The authors suggest a combination of measures to decrease the chances of small hive beetles becoming established beyond their current distribution. These best practices should be adopted by competent authorities until further scientific insights are available to improve the plan of action suggested by the authors.

Dr Marc Schäfer: Tel: +49 38351 7 1246/1297 Email: Marc.Schaefer@fli.de

1. The paper: “How to slow the global spread of small hive beetles, Aethina tumida” by Marc Schäfer, Ilaria Cardaio, Giovanni Cilia, Bram Cornelissen, Karl Crailsheim, Giovanni Formato, Akinwande Lawrence, Yves Le Conte, Franco Mutinelli, Antonio Nanetti, Jorge Rivera-Gomis, Anneke Teepe and Peter Neumann can be found here:-

2. COLOSS is a honey bee research association formerly funded by the European Union COST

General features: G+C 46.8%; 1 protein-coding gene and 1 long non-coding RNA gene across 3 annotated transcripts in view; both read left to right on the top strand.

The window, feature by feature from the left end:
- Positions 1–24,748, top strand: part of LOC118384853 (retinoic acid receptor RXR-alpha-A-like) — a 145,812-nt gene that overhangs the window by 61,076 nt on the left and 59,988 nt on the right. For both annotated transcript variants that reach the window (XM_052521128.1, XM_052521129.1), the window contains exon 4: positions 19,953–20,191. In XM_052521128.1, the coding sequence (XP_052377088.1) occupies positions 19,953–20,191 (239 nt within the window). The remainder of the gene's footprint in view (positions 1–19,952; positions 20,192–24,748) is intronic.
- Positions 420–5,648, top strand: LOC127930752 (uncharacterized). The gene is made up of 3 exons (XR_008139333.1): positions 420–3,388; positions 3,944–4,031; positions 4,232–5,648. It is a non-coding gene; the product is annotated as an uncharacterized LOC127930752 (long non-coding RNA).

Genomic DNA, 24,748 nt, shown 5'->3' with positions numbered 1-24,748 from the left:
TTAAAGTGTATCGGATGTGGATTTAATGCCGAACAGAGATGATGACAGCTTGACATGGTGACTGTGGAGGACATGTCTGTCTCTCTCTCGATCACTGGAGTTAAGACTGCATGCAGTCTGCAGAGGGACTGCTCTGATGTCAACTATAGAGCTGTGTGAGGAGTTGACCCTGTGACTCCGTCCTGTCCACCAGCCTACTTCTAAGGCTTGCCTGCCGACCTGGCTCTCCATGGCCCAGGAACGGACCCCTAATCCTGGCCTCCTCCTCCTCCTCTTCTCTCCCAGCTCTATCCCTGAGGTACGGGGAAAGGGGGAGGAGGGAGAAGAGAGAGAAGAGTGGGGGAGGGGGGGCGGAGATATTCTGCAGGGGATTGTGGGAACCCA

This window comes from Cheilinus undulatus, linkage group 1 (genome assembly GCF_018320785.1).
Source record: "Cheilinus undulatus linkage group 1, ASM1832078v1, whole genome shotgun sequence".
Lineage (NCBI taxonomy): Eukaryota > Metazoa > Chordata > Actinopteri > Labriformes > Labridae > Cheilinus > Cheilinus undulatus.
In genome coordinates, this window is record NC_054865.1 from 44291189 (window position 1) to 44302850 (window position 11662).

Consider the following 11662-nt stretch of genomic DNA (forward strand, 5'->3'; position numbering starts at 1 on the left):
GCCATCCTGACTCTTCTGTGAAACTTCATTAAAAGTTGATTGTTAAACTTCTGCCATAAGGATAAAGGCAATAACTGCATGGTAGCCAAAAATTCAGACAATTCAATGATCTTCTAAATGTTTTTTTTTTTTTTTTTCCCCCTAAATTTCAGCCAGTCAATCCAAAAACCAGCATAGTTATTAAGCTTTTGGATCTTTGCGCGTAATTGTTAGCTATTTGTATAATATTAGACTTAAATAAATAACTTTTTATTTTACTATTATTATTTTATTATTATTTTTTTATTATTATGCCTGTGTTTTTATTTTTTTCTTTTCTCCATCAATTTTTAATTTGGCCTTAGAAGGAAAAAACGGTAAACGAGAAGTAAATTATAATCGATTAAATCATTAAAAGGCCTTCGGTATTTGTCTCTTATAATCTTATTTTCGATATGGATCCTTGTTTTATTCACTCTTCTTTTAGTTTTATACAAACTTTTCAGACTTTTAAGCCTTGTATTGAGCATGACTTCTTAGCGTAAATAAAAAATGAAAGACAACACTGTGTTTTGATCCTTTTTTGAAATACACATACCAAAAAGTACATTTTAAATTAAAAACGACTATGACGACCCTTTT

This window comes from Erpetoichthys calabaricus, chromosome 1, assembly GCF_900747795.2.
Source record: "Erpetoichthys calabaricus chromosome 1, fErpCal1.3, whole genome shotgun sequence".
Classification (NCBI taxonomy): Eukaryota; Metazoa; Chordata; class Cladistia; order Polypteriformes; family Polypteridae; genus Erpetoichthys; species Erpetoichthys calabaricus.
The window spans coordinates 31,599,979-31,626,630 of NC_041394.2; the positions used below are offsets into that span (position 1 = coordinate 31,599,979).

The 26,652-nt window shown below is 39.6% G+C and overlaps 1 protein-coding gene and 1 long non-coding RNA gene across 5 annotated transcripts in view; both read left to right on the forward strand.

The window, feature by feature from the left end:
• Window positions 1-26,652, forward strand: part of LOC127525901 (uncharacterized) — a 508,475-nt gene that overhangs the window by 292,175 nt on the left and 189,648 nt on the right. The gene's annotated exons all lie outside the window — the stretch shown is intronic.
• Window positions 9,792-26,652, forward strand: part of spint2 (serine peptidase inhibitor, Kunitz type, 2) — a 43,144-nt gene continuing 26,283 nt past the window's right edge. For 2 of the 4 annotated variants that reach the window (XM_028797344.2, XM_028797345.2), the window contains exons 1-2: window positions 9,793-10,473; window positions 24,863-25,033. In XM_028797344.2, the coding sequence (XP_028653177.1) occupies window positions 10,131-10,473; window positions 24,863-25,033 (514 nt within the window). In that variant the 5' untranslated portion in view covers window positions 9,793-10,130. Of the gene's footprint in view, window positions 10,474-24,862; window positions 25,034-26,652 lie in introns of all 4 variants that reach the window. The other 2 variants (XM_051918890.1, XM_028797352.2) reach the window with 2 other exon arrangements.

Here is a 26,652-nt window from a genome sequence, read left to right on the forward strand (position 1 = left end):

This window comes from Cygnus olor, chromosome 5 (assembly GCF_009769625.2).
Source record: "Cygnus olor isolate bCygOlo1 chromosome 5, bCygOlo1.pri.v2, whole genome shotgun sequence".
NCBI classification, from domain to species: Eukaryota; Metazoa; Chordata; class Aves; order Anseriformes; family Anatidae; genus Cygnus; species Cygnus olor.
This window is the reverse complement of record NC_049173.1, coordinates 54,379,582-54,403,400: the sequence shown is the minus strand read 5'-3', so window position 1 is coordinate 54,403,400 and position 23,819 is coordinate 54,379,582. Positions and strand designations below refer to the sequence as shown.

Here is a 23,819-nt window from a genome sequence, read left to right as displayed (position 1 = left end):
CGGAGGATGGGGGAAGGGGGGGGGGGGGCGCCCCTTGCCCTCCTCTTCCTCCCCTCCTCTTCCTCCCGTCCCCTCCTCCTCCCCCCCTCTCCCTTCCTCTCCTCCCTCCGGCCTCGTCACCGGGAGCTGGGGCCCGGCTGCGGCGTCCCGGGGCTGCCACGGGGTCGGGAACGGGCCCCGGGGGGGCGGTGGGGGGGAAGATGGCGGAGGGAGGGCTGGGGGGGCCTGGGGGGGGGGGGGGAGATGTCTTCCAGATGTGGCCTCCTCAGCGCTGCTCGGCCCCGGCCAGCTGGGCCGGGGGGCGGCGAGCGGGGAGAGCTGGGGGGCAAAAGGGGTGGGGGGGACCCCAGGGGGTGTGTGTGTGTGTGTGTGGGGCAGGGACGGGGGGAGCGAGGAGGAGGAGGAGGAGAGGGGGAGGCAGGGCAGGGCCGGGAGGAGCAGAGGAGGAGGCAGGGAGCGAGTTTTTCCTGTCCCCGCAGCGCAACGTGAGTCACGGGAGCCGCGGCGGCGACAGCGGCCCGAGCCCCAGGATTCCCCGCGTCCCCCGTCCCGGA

Programme (Action FA0803) and currently by the Ricola Foundation – Nature & Culture, Veto
Pharma, the University of Bern and the Eva Crane Trust which aims to explain and prevent massive honey bee colony losses. COLOSS does not directly support science, but aims to coordinate international research activities across Europe and worldwide, promoting cooperative approaches and a research programme with a strong focus on the transfer of science into beekeeping practice. COLOSS has more than 1,200 members drawn from 95 countries worldwide. Its President is Prof. Peter Neumann of the University of Bern, Switzerland.
Website: http://www.coloss.org/

3. Press release written by:-